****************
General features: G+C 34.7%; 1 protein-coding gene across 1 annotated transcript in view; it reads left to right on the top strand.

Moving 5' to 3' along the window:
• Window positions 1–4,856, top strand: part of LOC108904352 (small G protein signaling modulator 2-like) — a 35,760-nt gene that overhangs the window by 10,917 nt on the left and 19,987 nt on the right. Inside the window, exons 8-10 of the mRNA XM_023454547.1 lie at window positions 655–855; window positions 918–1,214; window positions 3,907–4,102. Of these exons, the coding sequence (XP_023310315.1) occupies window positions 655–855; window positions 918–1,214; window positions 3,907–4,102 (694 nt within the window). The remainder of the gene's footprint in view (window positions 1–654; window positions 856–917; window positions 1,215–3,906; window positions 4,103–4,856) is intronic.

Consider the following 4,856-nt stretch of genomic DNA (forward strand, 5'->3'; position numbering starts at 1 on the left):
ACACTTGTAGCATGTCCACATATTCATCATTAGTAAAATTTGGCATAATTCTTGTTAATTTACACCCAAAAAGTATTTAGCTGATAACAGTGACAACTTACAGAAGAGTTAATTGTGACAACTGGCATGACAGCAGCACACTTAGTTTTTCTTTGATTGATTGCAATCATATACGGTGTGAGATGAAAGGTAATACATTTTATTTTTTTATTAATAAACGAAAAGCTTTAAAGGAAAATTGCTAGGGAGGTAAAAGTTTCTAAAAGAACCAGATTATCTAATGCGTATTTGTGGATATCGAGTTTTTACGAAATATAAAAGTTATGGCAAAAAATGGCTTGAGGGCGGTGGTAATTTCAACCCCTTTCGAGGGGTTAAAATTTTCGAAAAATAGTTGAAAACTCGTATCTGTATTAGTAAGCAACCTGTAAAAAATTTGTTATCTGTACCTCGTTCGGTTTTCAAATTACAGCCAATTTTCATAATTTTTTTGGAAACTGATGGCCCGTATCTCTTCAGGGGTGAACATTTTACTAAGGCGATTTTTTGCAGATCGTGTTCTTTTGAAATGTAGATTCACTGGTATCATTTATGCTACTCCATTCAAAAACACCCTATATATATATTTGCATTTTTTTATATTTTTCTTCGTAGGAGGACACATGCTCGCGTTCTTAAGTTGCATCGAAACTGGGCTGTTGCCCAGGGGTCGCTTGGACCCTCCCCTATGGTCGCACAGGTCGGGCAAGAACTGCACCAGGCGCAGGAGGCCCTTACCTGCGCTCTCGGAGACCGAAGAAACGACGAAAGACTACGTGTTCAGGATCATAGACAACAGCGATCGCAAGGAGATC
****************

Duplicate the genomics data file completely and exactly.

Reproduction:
General features: G+C 34.7%; 1 protein-coding gene across 1 annotated transcript in view; it reads left to right on the top strand.

Moving 5' to 3' along the window:
• Window positions 1–4,856, top strand: part of LOC108904352 (small G protein signaling modulator 2-like) — a 35,760-nt gene that overhangs the window by 10,917 nt on the left and 19,987 nt on the right. Inside the window, exons 8-10 of the mRNA XM_023454547.1 lie at window positions 655–855; window positions 918–1,214; window positions 3,907–4,102. Of these exons, the coding sequence (XP_023310315.1) occupies window positions 655–855; window positions 918–1,214; window positions 3,907–4,102 (694 nt within the window). The remainder of the gene's footprint in view (window positions 1–654; window positions 856–917; window positions 1,215–3,906; window positions 4,103–4,856) is intronic.

Consider the following 4,856-nt stretch of genomic DNA (forward strand, 5'->3'; position numbering starts at 1 on the left):
ACACTTGTAGCATGTCCACATATTCATCATTAGTAAAATTTGGCATAATTCTTGTTAATTTACACCCAAAAAGTATTTAGCTGATAACAGTGACAACTTACAGAAGAGTTAATTGTGACAACTGGCATGACAGCAGCACACTTAGTTTTTCTTTGATTGATTGCAATCATATACGGTGTGAGATGAAAGGTAATACATTTTATTTTTTTATTAATAAACGAAAAGCTTTAAAGGAAAATTGCTAGGGAGGTAAAAGTTTCTAAAAGAACCAGATTATCTAATGCGTATTTGTGGATATCGAGTTTTTACGAAATATAAAAGTTATGGCAAAAAATGGCTTGAGGGCGGTGGTAATTTCAACCCCTTTCGAGGGGTTAAAATTTTCGAAAAATAGTTGAAAACTCGTATCTGTATTAGTAAGCAACCTGTAAAAAATTTGTTATCTGTACCTCGTTCGGTTTTCAAATTACAGCCAATTTTCATAATTTTTTTGGAAACTGATGGCCCGTATCTCTTCAGGGGTGAACATTTTACTAAGGCGATTTTTTGCAGATCGTGTTCTTTTGAAATGTAGATTCACTGGTATCATTTATGCTACTCCATTCAAAAACACCCTATATATATATTTGCATTTTTTTATATTTTTCTTCGTAGGAGGACACATGCTCGCGTTCTTAAGTTGCATCGAAACTGGGCTGTTGCCCAGGGGTCGCTTGGACCCTCCCCTATGGTCGCACAGGTCGGGCAAGAACTGCACCAGGCGCAGGAGGCCCTTACCTGCGCTCTCGGAGACCGAAGAAACGACGAAAGACTACGTGTTCAGGATCATAGACAACAGCGATCGCAAGGAGATC